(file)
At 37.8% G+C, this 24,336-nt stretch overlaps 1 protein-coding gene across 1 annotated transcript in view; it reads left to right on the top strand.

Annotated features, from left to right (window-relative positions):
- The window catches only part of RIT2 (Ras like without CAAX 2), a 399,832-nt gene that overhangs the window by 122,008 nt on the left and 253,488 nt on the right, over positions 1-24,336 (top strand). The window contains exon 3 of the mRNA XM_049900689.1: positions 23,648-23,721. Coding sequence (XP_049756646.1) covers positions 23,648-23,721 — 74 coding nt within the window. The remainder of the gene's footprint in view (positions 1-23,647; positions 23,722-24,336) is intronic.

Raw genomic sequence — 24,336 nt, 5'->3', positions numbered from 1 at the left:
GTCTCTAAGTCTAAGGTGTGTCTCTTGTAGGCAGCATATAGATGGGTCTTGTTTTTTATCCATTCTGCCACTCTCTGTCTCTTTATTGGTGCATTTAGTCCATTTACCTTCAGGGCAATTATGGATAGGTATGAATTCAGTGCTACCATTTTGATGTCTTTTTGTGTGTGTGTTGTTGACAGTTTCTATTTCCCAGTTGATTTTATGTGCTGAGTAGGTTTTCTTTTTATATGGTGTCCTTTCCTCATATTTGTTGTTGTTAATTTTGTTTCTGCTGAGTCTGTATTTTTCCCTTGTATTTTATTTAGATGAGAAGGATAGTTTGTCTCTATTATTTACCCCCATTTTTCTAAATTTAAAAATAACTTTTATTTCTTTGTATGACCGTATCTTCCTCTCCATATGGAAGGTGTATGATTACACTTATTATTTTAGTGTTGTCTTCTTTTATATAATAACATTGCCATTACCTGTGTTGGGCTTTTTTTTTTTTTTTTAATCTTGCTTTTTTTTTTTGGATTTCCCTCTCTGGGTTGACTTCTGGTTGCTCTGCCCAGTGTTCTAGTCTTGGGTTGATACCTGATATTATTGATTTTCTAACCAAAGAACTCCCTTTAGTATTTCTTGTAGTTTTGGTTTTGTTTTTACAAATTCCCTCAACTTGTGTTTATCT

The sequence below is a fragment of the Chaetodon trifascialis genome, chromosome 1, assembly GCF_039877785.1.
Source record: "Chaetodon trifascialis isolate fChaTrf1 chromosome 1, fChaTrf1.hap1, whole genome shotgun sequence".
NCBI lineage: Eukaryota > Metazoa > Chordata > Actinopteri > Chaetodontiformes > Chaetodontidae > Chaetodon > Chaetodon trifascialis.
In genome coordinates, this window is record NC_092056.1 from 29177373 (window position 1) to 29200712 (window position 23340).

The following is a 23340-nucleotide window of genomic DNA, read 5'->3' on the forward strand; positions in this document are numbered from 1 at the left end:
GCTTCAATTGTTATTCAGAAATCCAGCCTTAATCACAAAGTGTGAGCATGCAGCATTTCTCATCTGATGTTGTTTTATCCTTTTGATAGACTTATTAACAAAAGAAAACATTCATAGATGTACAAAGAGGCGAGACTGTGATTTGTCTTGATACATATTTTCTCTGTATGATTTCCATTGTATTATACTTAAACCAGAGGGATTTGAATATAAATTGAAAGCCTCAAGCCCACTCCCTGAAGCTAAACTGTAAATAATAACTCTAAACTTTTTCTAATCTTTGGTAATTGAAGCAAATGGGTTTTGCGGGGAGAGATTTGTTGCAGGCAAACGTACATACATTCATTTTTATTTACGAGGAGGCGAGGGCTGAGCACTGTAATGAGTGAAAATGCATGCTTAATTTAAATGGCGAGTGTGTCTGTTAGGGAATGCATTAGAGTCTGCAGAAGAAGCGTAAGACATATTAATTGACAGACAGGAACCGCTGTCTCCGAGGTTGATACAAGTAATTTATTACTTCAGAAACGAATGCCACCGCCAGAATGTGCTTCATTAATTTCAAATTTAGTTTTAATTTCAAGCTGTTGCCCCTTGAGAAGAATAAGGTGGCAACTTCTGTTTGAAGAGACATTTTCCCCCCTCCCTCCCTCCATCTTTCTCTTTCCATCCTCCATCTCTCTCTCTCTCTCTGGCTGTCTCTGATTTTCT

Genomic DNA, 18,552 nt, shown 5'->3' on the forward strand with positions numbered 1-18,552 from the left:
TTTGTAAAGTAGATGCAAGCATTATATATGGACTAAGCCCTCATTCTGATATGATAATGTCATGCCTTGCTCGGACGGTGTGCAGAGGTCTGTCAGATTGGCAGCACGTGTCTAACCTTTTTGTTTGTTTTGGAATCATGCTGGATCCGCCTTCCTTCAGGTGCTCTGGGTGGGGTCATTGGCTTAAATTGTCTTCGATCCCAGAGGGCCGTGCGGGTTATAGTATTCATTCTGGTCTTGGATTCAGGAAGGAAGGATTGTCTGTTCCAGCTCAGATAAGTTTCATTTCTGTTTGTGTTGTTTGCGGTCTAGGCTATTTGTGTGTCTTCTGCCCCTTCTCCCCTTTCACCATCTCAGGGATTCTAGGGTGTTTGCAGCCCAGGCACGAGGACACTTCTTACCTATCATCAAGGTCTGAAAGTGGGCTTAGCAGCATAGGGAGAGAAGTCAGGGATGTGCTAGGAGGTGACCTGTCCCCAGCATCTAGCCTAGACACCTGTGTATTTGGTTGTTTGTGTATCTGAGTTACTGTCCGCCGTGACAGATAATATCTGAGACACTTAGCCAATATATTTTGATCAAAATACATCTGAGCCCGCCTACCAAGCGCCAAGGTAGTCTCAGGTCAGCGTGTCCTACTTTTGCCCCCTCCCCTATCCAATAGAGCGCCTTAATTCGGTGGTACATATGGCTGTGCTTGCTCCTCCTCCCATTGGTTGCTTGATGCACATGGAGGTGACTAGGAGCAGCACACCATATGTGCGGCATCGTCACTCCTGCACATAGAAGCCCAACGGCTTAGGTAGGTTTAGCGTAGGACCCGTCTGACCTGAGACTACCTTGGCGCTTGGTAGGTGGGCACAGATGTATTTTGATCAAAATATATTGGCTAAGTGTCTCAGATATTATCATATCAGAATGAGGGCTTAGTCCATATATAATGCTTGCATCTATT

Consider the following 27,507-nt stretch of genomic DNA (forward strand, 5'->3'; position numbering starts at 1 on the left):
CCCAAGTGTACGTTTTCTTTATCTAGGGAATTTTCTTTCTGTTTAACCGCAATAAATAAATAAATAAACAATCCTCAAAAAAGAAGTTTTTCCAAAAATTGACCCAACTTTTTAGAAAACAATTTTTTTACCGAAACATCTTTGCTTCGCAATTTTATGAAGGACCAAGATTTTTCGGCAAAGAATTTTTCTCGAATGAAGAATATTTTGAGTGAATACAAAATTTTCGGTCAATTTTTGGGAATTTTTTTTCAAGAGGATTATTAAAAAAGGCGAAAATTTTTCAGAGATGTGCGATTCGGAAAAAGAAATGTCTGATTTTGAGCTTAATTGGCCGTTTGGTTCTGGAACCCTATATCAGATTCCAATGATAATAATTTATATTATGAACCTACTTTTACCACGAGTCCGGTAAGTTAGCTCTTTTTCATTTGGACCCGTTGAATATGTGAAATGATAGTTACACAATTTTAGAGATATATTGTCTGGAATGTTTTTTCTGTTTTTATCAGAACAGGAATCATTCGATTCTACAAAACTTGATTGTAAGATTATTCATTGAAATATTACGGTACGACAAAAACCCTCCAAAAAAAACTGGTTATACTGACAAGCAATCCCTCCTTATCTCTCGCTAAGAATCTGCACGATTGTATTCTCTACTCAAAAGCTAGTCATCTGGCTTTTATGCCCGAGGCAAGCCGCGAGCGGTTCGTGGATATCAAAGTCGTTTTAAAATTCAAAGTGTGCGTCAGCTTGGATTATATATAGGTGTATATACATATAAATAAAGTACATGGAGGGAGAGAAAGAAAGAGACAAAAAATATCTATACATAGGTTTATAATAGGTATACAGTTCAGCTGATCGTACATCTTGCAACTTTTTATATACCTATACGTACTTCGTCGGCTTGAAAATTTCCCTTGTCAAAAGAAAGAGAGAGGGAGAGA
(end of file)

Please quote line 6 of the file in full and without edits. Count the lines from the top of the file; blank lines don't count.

The sequence below is a fragment of the Chaetodon trifascialis genome, chromosome 1, assembly GCF_039877785.1.